What constitutes a General Offer, and when is PAYE due?

Posted by admin at 15:51 on 13 Feb 2017

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The case of Hema Tailor v HMRC [2013] UKFTT 199 (TC) concerns the question of whether Pay As You Earn (PAYE) should be applied to the gain made on exercise of Save-As-You-Earn (SAYE) options, if not exercised “under” the scheme. This is becoming significantly applicable to other schemes such as the CSOP.

Generally, shares are treated as “assets” under section 701 Income Tax (Earnings & Pensions) Act 2003 (“ITEPA”).  If they are also readily convertible assets under section 702 ITEPA, they will be subject to PAYE.  Shares acquired “under” an SAYE scheme will not be assets, and therefore cannot be subject to PAYE.  In this case, it was decided that the shares acquired on the exercise of the SAYE options were not acquired “under” the rules of the scheme, and so were readily convertible assets and subject to PAYE.

Background

An employee exercised their SAYE option following a management buyout (MBO) of their employing company (Enterprise plc). The scheme permitted exercise following a purchaser obtaining control as a result of a general offer to acquire all the issued shares. The acquiring company (Kirk Newco) made an offer to public shareholders, including SAYE option holders. This offer was subject to approval at an EGM, due to Rule 16 of the Takeover Code. The employee originally included this exercise on their self-assessment as a capital gain, but later, when it became clear that income tax should have been charged, argued that the PAYE should have been operated by Enterprise on the gain. 

First tier tribunal

  • The shares acquired on the exercise of the SAYE options would be readily convertible assets, and subject to PAYE, unless they were acquired “under” an approved SAYE scheme;
  • Shares acquired on exercise of the option could only be said to be acquired “under” an approved SAYE scheme if the option was exercised strictly in accordance with the rules of the scheme; and
  • The tribunal questioned whether there had been a “general offer” to acquire all the issued shares, as a result of which the scheme rules permitted early exercise.

Meaning of a general offer

The first tier tribunal’s review of what constitutes a “general offer” was integral to the case. There is no statutory definition or case law on this, and HMRC does not give much guidance. Firstly the tribunal considered Rule 9 in the Takeover Code, which provides that a person who acquires 30% of the voting rights of a public company must make an offer to all other shareholders. The Tribunal looked at the first general principle which states that all holders of same class securities should be afforded equivalent treatment. The tribunal also held that it was not necessary for an offer to be made to all the shareholders of a particular company in order to be a general offer. Finally, it considered existing HMRC guidance, which states the acquiring company must be “on precisely the same terms, to all the shareholders of the relevant class or classes”.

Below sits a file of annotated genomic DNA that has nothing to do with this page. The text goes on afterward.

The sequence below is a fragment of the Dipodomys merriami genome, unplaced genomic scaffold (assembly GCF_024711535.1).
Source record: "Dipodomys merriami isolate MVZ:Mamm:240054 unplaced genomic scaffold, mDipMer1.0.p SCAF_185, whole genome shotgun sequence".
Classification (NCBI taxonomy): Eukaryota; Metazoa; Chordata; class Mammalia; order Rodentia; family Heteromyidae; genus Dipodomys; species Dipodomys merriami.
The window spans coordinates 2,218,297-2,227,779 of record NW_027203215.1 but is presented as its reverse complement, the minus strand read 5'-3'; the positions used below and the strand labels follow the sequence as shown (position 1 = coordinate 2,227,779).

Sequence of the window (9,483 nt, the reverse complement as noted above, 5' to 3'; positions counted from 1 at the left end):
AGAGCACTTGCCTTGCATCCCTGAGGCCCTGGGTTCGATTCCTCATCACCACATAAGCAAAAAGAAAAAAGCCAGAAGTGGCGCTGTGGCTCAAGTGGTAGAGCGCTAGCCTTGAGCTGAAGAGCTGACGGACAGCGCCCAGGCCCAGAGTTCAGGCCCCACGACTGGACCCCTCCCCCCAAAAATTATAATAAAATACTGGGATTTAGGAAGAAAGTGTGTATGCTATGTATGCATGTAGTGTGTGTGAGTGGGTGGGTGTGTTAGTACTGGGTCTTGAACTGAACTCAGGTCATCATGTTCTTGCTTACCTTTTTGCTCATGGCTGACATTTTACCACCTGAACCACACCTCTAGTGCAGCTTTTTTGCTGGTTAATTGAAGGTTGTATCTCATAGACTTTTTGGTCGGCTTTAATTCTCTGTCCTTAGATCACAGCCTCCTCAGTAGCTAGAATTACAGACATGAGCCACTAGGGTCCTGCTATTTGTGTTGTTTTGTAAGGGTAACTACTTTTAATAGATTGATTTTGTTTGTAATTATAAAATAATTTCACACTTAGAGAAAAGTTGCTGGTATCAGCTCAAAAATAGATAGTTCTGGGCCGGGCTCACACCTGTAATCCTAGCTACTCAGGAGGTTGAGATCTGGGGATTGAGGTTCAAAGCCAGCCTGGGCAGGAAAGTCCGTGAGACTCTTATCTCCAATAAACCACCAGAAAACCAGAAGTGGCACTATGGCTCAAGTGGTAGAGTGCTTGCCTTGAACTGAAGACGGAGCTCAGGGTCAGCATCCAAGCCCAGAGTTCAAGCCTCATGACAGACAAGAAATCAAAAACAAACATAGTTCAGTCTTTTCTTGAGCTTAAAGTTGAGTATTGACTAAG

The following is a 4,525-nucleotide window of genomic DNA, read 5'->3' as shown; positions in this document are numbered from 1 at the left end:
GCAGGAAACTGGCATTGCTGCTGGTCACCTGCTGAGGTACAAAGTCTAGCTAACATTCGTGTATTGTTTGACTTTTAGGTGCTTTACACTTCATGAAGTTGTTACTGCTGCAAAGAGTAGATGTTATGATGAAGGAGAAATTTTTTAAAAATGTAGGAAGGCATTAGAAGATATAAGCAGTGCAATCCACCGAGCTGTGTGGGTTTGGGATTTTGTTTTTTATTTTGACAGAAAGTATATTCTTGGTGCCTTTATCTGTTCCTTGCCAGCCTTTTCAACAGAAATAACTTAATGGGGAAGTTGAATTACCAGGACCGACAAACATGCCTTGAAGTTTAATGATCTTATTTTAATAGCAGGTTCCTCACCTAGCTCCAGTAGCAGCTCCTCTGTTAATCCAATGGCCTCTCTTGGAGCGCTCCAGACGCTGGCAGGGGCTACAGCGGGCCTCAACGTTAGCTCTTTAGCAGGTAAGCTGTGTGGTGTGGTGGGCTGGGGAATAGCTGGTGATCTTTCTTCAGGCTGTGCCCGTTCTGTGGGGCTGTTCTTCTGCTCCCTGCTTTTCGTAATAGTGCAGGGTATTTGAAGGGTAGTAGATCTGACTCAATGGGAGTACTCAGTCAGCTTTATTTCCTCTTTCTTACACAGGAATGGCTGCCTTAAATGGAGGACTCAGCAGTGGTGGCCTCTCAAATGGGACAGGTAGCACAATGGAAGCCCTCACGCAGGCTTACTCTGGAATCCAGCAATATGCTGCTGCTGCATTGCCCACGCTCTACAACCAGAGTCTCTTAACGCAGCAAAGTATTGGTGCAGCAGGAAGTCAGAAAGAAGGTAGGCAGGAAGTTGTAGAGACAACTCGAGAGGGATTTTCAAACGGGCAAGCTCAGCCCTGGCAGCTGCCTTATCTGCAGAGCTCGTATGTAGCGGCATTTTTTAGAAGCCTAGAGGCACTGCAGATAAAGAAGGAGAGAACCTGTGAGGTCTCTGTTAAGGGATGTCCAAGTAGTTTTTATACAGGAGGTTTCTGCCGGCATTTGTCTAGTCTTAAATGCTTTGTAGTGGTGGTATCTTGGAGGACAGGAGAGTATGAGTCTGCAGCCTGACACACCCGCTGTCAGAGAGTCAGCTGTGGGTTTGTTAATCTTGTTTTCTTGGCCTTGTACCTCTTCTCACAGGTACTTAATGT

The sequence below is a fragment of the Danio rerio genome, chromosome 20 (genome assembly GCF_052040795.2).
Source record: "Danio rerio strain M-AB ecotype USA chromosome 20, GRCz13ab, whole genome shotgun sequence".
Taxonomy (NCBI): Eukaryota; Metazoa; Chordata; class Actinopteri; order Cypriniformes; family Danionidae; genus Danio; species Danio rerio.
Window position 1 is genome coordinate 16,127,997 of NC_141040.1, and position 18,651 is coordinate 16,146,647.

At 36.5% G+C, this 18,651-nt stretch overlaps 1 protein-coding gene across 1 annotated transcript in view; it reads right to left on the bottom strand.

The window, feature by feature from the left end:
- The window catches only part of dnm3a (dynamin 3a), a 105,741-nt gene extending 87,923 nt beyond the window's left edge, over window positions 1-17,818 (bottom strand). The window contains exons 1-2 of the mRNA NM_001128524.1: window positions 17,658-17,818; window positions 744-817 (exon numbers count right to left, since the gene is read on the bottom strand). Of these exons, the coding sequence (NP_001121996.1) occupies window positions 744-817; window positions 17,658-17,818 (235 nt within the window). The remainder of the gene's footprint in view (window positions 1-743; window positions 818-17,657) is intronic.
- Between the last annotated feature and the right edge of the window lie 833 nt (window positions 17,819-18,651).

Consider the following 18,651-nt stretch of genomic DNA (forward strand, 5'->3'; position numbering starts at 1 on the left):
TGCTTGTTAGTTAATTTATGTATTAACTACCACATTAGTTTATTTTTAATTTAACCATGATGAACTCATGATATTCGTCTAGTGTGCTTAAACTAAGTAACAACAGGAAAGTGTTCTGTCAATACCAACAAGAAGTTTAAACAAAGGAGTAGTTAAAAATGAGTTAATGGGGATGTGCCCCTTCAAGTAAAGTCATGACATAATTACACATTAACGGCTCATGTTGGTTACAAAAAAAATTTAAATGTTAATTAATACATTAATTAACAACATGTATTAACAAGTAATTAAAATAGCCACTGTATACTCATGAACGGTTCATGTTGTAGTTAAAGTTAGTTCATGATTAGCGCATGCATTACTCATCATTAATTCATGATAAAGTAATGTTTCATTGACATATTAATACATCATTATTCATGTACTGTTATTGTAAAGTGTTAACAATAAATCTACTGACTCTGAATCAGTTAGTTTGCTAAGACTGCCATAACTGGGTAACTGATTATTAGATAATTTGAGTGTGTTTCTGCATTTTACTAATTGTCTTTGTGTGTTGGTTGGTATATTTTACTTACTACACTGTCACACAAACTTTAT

Does the offer have to be made for the whole of the issued share capital?

  • In this case, the tribunal decided that the offer had not been made for the whole of the issued share capital.  For example, the offer made to the management shareholders was different from that made to the other shareholders.
  • Paragraph 37 allows the SAYE scheme rules to include a provision permitting early exercise following a change in control as a result of a general offer for the whole of the issued share capital.
  • If the offer is a general offer not made for the whole issued share capital, the shares are not acquired “under” the scheme rules and will be classed as assets under section 701 of ITEPA 2003.

Further Relevance

Generally HMRC’s practice is to ensure that no PAYE is operated on SAYE options. However, as in this case, shares will not be acquired under a SAYE scheme if the option was not exercised in accordance with the scheme rules.

Where options are exercised early under a provision included in the scheme rules under paragraph 37, any gain is subject to income tax. Finance Bill 2013 will amend ITEPA 2003 so that early exercise following certain types of cash takeover will not be subject to income tax. Draft Finance Bill 2013: Tax- advantaged share scheme simplification.

Companies and advisors will need to consider whether an SAYE option that is exercised before its maturity date is exercised strictly in accordance with the scheme rules. This will potentially make it harder for corporate transactions to fall within paragraph 37, as offers to acquire the whole issued share capital are not common.  Even following the change of legislation noted above, a tax-free early exercise would only be permitted if the Hema Tailor definition of general offer applied in the circumstances.

Companies who have SAYE schemes, with similar takeover offers may need to make arrangements to deduct income tax (and NICS) through PAYE and this should be communicated to all option holders early on within the transaction.

The facts of this case relate to other share plans, including Company Share Option Plans (CSOPs).

For further advice please call the RM2 team on 020 8949 5522.